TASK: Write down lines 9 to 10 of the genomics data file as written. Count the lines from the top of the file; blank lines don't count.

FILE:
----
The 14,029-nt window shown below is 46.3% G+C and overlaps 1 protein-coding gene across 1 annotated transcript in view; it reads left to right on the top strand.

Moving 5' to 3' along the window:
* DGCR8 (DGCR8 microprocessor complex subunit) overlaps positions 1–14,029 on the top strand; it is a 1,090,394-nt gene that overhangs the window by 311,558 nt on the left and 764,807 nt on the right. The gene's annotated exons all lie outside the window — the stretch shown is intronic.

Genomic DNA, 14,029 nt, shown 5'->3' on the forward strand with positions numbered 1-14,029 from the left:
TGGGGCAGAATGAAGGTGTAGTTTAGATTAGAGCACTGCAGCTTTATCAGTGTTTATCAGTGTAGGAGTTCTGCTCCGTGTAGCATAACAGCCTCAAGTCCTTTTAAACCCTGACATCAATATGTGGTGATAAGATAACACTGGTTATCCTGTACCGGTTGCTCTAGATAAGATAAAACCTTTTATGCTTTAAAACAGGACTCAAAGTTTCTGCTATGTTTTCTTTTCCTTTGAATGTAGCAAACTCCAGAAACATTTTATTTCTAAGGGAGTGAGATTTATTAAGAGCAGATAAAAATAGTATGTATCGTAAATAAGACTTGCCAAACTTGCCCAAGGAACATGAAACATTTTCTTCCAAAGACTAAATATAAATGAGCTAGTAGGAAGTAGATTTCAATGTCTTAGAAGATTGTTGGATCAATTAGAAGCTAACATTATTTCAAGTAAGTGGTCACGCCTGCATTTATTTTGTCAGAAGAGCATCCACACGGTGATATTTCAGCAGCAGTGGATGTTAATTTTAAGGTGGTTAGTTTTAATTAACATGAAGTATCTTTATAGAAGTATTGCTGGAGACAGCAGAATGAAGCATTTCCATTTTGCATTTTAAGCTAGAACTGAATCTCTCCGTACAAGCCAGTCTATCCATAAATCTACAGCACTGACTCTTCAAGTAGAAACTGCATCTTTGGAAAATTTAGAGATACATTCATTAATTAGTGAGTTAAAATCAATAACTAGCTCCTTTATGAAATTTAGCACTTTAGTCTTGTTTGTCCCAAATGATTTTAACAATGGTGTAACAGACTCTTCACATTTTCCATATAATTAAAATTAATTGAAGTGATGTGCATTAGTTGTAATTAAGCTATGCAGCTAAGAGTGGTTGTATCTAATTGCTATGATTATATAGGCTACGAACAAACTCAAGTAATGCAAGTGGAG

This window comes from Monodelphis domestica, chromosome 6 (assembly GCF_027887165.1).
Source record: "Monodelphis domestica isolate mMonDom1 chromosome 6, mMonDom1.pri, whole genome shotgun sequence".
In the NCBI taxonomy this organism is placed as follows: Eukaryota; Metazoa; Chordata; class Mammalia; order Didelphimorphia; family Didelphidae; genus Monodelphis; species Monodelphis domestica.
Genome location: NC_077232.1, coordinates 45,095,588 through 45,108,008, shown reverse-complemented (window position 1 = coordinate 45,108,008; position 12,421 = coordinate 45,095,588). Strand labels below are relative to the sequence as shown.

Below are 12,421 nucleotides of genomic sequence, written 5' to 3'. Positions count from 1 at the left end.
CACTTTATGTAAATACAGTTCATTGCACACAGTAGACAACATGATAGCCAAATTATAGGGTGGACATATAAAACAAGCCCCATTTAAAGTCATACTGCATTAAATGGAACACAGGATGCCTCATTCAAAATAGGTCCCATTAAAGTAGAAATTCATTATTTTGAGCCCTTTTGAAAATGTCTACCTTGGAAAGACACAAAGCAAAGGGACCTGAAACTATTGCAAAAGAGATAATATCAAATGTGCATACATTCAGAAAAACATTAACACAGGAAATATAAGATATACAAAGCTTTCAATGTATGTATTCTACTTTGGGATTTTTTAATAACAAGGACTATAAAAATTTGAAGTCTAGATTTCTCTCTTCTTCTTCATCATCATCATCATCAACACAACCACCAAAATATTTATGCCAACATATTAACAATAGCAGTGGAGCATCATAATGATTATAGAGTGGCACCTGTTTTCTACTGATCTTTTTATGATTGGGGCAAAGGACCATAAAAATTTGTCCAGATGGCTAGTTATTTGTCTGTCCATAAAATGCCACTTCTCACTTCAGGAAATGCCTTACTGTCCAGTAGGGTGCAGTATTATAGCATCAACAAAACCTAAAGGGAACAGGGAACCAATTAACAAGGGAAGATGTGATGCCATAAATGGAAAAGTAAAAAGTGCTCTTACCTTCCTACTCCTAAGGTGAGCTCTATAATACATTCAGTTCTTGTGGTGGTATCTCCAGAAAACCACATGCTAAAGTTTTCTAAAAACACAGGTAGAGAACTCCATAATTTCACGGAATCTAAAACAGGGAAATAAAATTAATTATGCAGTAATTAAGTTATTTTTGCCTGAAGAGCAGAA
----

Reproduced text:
Genome location: NC_077232.1, coordinates 45,095,588 through 45,108,008, shown reverse-complemented (window position 1 = coordinate 45,108,008; position 12,421 = coordinate 45,095,588). Strand labels below are relative to the sequence as shown.

Below are 12,421 nucleotides of genomic sequence, written 5' to 3'. Positions count from 1 at the left end.